Heartless Bastards

All This Time

(Fat Possum; 2006)

By Clayton Purdom | 30 October 2007

In lieu of writing another introductory paragraph tracing the paths of all of the post-millennial American buzz bands, let me just say this: Heartless Bastards have followed exactly none of their peers, neither the Black Keys’ reactionary path toward purity nor Liars’ didactic catapult toward guttural infinity nor anything between. If Stairs and Elevators, the Bastards’ 2005 debut, was noteworthy for its lived-in authenticity, for Erika Wonnerstrom’s quivering howls, and for its deft tunefulness, then All this Time finds the band sacrificing all of that album’s appeal at the altar of unabashedly populist songwriting. To be sure, Wonnerstrom still wails, but where the vocals were the lynchpin of the debut, here they function as a rarely used embellishment. In “Brazen,” for example, Wonnerstrom coos the song’s rolling melodies, letting the rhythm guitar crash and burn and steal the show, raising her voice only to chant, “I’m wide awake!” -- which she only does as a build-up to a song-closing guitar deathmatch.

Indeed, it’s the rhythm guitar (of all fucking things, right) that deserves the most credit for All This Time’s success. But the chord changes aren’t complex, and there’s nary an ostentatious riff or flamboyant solo on the record. These songs rest upon simple, sturdy progressions, played with muscle and grace and infused with a large humanity — a songwriting principle that’s more Coldplay than Casablancas, which means that the album has the potential to be hugely moving (Parachutes) or maddeningly out of touch (X&Y).

Obviously, I’m buying into it. These songs are meant to be played loud, driven to, listened to passively for months but sung passionately all the same, believed in, memorized. These ten songs are anthems, if only because the Heartless Bastards will them to be. From the echo-laden, crystalline pianos that start the album to the thumping, triumphant pseudo-solo that closes it, All This Time strives — and mostly succeeds — to soundtrack your life. The lyrics have been excruciatingly pared down, so that vague ideas of “home” and “longing” and occasionally “relief” surface, but always couched in such general terms that a real connection is inevitable. To wit: “All this self-destruction / It is keeping me from functioning / And I try to build things up / I build things up and I tear them down,” from “Blue Day,” could relate to anything from relationships to, like, The Elder Scrolls 4, depending on when you (I) listen to it.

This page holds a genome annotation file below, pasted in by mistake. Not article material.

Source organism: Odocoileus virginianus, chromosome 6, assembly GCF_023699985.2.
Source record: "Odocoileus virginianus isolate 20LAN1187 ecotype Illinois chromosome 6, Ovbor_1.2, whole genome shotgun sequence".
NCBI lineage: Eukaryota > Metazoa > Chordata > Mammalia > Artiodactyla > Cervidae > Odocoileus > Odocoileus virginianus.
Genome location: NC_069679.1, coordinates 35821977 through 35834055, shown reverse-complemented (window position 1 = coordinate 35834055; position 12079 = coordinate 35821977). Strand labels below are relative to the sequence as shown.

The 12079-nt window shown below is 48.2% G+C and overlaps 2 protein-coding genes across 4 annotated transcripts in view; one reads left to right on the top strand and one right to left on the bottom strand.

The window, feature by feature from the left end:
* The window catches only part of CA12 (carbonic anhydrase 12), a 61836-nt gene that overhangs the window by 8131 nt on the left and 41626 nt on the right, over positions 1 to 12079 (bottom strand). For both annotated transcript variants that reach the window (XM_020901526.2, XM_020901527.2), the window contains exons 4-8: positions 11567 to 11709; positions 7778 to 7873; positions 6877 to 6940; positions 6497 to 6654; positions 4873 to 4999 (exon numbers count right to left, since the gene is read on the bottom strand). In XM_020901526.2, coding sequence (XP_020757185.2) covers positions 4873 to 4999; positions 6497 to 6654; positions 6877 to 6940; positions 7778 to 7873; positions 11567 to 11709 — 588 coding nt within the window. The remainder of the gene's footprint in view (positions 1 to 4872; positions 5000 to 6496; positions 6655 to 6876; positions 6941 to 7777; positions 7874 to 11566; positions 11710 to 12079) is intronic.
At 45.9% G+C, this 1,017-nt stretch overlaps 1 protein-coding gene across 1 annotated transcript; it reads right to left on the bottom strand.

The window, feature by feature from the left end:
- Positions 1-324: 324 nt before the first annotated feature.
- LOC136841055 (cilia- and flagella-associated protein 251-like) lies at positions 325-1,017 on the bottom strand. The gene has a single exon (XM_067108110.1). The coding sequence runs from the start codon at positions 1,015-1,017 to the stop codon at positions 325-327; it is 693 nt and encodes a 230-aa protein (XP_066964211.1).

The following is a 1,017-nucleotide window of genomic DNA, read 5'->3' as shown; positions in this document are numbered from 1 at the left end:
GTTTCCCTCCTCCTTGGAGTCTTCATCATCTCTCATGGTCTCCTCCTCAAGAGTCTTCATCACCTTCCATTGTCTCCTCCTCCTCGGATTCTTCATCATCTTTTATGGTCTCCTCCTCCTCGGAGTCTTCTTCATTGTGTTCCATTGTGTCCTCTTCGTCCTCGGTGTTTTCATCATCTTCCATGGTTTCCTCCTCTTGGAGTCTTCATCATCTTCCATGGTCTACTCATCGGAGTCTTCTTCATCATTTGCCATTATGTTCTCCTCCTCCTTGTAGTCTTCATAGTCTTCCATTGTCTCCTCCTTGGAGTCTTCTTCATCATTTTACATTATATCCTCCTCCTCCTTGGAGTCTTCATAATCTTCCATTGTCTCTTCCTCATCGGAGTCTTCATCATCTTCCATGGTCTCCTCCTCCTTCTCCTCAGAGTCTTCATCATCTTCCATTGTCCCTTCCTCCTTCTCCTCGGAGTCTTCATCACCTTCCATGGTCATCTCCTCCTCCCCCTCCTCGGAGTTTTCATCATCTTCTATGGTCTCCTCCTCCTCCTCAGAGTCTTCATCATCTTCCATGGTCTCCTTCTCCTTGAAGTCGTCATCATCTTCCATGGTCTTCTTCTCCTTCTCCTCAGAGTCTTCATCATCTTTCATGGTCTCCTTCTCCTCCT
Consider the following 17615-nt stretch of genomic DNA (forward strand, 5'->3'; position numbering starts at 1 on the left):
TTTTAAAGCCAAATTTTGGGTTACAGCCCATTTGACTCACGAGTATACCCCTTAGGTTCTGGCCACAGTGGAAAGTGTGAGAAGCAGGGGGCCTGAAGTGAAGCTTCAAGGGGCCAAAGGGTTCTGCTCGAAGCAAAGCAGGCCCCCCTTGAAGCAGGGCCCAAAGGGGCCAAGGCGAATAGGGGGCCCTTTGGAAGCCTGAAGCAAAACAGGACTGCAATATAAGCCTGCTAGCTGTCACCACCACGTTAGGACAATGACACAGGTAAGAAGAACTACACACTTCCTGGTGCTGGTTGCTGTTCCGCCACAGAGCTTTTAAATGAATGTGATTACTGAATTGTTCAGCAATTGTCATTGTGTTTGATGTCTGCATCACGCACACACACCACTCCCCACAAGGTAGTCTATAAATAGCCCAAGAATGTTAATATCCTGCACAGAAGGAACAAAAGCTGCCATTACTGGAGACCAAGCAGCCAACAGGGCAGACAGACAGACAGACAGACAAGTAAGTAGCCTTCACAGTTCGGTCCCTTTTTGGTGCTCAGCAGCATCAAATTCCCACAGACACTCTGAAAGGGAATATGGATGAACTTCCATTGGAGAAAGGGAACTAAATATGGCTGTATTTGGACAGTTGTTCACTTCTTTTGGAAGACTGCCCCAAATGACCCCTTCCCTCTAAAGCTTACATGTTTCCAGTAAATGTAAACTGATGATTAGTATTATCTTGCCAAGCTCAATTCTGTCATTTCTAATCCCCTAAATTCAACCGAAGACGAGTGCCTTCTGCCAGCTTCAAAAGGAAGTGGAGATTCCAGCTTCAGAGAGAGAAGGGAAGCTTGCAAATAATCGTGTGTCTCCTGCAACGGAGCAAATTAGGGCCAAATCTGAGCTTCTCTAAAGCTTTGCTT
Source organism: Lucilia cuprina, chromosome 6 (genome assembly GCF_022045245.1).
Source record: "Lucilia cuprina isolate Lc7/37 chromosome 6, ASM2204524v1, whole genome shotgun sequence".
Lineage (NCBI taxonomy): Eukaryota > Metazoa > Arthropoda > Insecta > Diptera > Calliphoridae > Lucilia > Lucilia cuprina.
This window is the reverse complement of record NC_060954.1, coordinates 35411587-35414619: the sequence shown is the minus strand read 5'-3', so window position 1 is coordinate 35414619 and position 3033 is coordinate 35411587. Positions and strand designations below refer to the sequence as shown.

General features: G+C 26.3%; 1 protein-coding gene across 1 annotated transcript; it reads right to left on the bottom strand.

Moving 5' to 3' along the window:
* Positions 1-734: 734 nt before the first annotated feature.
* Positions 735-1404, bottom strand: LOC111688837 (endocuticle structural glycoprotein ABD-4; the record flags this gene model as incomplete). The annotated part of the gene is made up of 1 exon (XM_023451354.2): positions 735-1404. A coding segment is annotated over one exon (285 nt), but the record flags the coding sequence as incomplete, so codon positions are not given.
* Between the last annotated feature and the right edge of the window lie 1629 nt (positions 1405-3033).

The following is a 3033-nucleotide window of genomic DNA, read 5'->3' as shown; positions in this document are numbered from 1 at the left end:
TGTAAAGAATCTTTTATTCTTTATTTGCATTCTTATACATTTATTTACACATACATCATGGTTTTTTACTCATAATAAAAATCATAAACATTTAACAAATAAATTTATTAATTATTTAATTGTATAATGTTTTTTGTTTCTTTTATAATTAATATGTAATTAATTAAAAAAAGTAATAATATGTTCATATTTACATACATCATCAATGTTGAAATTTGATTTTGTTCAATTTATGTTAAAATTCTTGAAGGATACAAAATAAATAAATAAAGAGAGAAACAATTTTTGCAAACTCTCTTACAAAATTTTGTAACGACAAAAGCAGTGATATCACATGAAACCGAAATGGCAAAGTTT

Now, none of this would mean much if there weren’t hooks. Fortunately, they’re all over this record, and what they lack in immediacy they make up for in skin-tugging tenacity. It may take a few listens to notice them, spread wide as they are, but they’re there. “Searching for the Ghost” isn’t an outright thriller or anything, but the chorus is a fine little run, full of peaks and downhill sprints, and it all turns sublime when Wonnerstrom nails a higher melody on the last iteration before a thunderous rhythm guitar carries the song away. “I Swallowed a Dragonfly” rocks a slow, wordless whistling, all lilting oohs and chirruping strings; a quick minor key switch proves positively cataclysmic in this cavernous setting. I could point to more examples, but to do so I’d probably end up picking the track at random. And it’s perhaps this — the album’s consistency — that is its truest triumph. Unlike Stairways and Elevators, All This Time holds no clear standouts and no obvious duds. Pick a favorite; you’re not wrong. Which, by some definitions, means the album is perfect.

But a universalized record has no edges, and though the Heartless Bastards deserve recognition for making music so benevolently wide-reaching, a question remains: who gets more credit, Jack White, following his marimba muse toward uncertain treasure, or these eager-to-please Bastards? We could debate the point, but, honestly, let’s not. A lot of the argument would rest upon a hypothetical third album, and I’d rather just enjoy this one. Because while this may not be the best album of the year, it is the best album the Heartless Bastards could’ve possibly made right now. Which is a hell of a lot more than most bands can claim.